Tragic Is Comic in Trio of Obscure John Patrick Plays, Suicide, Anyone?, Oct. 5-16 in NYC

News   Tragic Is Comic in Trio of Obscure John Patrick Plays, Suicide, Anyone?, Oct. 5-16 in NYC
One of the least funny of human experiences gets comic treatment in a trio of one-acts billed as Suicide, Anyone?, by Pulitzer Prize-winner John Patrick — whose death in 1995 was by his own hand.

Livin' Large Productions, LLC, presents the works Off-Broadway Oct. 5-16 at the Primary Stages Theatre at 354 W. 45th Street (between Eighth and Ninth Avenues) in Manhattan.

Jeffrey Davolt directs the lesser-known one-acts by Patrick, who won a Tony Award and a Pulitzer Prize for his 1954 play The Teahouse of the August Moon, and also penned The Hasty Heart and the popular Everybody Loves Opal.

The three works — Loyalty, Empathy and Confession — are packaged together by Dramatists Play Service. The first productions were reportedly in 1976 in the Virgin Islands.

The 90-minute experience is "an interesting and fascinating funny look at a subject that you normally don't find very amusing," Davolt told The Livin' Large partners found the works when examining the Dramatists Play catalog.

Livin' Large production notes indicate the topic "isn't usually a laughing matter, but in three of John Patrick's lesser-known one-acts, attempting to end one's life does have some bright sides — especially when the attempter learns some lessons about living in the process." Working under an Equity mini-contract, the cast includes George Antonopoulos, Victor Barbella, Gregory Patrick Jackson and Lara Anne Slife.

Costumes are designed by Lisa Renee Jordan.

In the curtain raiser, Loyalty, "bachelor architect Chris Carpenter is a nice young man who just wants to get some sleep before a big day at work the next morning. Unfortunately, his bickering married friends Milo and Myrtle are having yet another fight — and keep drawing Chris into the middle of it. Milo is leaving Myrtle because she keeps feeding him Mexican dinners for every meal (she got them on sale); not to mention the fact she keeps practicing ballet in her tutu. Myrtle, on the other hand, who has a dramatic penchant for trying to commit suicide just to attract attention, sees Milo as an insensitive, stingy, selfish bore."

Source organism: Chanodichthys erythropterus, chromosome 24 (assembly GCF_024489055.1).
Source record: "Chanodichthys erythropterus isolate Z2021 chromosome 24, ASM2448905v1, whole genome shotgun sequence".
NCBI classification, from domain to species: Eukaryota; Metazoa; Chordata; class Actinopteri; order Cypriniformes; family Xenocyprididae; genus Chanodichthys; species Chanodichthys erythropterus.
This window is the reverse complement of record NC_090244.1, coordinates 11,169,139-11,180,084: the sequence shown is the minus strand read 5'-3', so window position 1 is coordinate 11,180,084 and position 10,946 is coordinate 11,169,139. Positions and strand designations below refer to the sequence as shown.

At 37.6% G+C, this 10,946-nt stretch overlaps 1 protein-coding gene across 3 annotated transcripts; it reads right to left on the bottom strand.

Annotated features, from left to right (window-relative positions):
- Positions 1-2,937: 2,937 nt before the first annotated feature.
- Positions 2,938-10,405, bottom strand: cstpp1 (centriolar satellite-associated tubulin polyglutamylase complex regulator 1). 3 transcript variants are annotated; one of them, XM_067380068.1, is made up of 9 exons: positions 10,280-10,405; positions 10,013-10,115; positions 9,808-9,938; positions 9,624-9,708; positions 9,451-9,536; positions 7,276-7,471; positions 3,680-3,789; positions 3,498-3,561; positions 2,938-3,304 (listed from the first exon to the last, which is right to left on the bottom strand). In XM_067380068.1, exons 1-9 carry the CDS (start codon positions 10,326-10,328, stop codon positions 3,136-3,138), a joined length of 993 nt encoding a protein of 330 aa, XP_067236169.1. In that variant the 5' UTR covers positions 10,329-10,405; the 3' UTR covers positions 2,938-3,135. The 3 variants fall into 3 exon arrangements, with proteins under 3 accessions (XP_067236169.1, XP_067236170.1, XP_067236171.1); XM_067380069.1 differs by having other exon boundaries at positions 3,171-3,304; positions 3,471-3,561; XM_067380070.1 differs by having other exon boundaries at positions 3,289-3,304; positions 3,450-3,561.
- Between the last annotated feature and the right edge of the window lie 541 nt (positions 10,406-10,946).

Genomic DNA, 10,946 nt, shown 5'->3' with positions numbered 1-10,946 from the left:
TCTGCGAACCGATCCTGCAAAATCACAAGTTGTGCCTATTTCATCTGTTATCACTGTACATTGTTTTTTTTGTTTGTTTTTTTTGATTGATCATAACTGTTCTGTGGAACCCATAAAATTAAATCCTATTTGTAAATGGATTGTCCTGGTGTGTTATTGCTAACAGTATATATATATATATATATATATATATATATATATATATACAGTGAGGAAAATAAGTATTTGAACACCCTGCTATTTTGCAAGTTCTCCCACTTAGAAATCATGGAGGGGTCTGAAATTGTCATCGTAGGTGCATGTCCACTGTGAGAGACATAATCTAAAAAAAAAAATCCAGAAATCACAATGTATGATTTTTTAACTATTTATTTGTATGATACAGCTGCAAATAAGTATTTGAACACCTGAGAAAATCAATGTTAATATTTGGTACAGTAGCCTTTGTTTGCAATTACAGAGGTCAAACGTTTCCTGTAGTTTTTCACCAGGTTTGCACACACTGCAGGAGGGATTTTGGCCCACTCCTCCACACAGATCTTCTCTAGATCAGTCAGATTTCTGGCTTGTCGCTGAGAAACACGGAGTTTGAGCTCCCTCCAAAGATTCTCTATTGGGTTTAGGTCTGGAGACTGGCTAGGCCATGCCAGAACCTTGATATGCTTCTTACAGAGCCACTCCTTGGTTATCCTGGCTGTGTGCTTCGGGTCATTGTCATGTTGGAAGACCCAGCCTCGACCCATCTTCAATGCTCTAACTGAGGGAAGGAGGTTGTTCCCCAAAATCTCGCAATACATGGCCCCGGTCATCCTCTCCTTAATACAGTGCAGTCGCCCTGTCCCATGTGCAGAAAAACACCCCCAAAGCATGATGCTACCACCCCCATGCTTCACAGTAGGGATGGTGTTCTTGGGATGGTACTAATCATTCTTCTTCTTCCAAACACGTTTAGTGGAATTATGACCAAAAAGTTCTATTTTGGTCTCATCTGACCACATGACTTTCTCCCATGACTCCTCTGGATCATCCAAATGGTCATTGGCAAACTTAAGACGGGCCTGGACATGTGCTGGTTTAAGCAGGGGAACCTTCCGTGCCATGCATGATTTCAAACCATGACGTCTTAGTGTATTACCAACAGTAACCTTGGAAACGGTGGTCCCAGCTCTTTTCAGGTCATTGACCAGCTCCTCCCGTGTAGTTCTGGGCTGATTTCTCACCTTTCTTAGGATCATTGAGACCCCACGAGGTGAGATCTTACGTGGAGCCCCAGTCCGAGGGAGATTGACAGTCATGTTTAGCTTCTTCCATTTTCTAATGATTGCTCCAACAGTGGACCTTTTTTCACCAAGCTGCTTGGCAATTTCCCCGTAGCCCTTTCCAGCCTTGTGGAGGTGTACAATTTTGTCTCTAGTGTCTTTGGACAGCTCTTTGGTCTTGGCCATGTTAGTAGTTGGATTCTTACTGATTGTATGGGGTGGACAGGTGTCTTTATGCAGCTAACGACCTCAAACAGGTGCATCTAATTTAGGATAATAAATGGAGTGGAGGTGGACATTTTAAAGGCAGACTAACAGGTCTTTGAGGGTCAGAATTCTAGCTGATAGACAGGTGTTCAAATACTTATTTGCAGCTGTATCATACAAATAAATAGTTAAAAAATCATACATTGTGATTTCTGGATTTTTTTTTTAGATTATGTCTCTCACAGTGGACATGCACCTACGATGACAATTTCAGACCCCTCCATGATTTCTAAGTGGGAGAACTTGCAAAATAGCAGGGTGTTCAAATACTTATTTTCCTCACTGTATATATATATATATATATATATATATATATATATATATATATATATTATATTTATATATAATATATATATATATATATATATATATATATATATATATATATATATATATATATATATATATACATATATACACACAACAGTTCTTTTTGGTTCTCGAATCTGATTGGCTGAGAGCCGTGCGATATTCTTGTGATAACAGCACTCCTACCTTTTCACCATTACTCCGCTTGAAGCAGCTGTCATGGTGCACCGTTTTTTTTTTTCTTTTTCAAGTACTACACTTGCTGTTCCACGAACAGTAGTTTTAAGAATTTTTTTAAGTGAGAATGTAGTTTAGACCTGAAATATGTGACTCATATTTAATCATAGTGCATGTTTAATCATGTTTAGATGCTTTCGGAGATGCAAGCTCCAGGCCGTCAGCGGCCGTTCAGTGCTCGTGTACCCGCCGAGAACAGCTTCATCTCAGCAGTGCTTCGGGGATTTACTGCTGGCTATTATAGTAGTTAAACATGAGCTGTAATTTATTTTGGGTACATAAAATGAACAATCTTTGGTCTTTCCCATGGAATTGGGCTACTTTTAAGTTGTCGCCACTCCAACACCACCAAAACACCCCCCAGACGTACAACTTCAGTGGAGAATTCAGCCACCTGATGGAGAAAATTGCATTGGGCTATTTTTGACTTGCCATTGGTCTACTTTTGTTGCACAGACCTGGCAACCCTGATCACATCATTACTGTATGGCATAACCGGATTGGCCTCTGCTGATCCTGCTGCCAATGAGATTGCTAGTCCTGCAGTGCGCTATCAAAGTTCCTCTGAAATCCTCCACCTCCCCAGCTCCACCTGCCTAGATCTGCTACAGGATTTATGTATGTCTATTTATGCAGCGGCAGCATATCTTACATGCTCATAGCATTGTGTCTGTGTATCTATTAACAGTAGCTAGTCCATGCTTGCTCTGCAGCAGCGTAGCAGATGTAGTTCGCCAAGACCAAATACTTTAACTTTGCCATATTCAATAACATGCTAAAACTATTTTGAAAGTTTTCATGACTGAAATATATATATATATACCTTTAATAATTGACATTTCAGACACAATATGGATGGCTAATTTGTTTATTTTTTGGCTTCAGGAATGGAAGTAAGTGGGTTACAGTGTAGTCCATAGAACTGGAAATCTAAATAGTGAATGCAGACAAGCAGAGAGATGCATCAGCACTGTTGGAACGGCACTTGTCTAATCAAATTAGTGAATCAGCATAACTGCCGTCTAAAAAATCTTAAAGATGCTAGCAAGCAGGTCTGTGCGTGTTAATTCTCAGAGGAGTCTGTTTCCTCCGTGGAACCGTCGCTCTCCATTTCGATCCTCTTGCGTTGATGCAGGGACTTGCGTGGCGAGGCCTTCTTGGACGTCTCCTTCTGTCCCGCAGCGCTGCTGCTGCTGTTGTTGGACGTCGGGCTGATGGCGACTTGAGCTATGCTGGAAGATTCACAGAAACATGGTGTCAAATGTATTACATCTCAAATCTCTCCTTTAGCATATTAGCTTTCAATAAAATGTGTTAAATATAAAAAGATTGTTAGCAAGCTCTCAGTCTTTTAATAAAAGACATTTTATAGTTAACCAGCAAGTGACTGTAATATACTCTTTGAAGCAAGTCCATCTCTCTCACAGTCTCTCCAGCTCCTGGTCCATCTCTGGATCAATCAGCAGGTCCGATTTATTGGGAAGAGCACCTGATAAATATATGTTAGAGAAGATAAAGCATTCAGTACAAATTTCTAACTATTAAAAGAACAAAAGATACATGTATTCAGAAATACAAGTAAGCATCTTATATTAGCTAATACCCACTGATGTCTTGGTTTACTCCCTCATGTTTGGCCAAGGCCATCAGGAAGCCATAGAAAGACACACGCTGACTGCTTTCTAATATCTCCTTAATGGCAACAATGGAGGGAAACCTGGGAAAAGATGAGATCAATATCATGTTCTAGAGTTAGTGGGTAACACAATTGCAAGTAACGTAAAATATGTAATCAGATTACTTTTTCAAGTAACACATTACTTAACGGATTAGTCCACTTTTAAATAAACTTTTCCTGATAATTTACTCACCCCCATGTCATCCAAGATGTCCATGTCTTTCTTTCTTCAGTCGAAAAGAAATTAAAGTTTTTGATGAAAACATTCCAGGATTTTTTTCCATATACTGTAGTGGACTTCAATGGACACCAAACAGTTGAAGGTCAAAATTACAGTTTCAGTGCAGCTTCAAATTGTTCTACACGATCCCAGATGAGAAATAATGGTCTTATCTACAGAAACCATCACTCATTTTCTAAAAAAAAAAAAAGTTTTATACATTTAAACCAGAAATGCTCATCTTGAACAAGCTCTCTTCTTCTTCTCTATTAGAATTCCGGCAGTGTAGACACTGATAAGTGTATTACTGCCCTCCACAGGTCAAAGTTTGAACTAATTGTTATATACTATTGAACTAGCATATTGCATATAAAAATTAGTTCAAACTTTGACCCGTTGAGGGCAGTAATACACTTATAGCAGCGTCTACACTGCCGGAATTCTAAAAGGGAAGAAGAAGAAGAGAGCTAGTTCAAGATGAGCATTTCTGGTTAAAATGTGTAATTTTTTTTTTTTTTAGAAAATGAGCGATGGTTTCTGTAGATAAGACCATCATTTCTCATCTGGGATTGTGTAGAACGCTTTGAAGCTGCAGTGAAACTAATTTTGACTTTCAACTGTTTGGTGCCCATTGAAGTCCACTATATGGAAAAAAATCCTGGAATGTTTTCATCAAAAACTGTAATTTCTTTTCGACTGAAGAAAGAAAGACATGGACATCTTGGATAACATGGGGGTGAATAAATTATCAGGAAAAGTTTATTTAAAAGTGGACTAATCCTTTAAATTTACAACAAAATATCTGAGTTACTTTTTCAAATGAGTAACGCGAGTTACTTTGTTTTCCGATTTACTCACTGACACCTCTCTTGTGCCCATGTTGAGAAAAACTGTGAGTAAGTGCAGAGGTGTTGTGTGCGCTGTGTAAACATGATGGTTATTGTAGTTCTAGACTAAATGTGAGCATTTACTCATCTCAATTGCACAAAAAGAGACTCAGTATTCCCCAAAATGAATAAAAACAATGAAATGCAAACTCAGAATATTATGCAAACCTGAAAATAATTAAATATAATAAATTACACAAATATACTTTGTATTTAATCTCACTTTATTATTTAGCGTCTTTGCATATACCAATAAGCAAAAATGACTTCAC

In second piece, Empathy, "we meet Betsy, a 20-something aspiring actress for whom nothing is going right. She has no money, no prospects, no hope, and can't even end it all — though it's not for lack of trying. After breaking the kitchen transom when she tried to hang herself, she's about to try again in a more secure spot, only to be interrupted by an Italian painter who tells her of his loving family, and a young attractive television repair man who's studying to be a doctor. In between veiled comments about death and conversations about the ups, downs and joys of life, Betsy just might find a reason for living."

In Confession, the final story of the evening, "up-and-comer Chandler comes home from a successful business cocktail party, only to find his lover Chuck angrily packing to run home to father. A stay-at-home sort who takes care of the house, Chuck has had it with Chandler's being out for all hours and never calling, especially when he's been slaving over a hot stove making scallopini. (It should be noted that this is the sixth time in five months he has packed to leave. Chuck has also not quite accepted his homosexuality, yet.) As the two men argue, the couple's worldly neighbor, Rita, stops by. Learning what's going on from Chandler, she tells him to attempt to commit suicide with phony pills (something she has done many times in the past) to keep Chuck from leaving."

Show times for Suicide, Anyone? are Tuesday-Friday at 8 PM Saturday at 3 PM & 8 PM, Sunday at 3 PM.

Tickets are $45. For reservations, call (212) 868-4444 or


Patrick was 90 years old when he killed himself. He was born in 1905. His plays also included Hell Freezes Over (1935), The Willow and I (1942) and The Curious Savage (1950). Screenwriting credits include "Three Coins in the Fountain" (1954), "Love Is a Many Splendored Thing" (1955), "High Society" (1956), "Les Girls" (1957), "Some Came Running" (1958) and "The World of Suzie Wong" (1960).

Jeffrey Davolt is a New York City based director, actor, designer, and stage manager. His most recent directing projects were Star Collector (American Playwrights' Theatre), The Young Playwrights' Showcase (Coterie Theatre), Revenge of the Space Pandas (Theatre for Young America), and the Kansas City AIDSWalk (1997-2001). He is artistic director of Ghostlight Theatre Project and is a graduate of the University of Missouri - Columbia.

Livin' Large Productions, LLC is a premiere New York City-based production company which focuses on film, theatre and television. Visit for more information.

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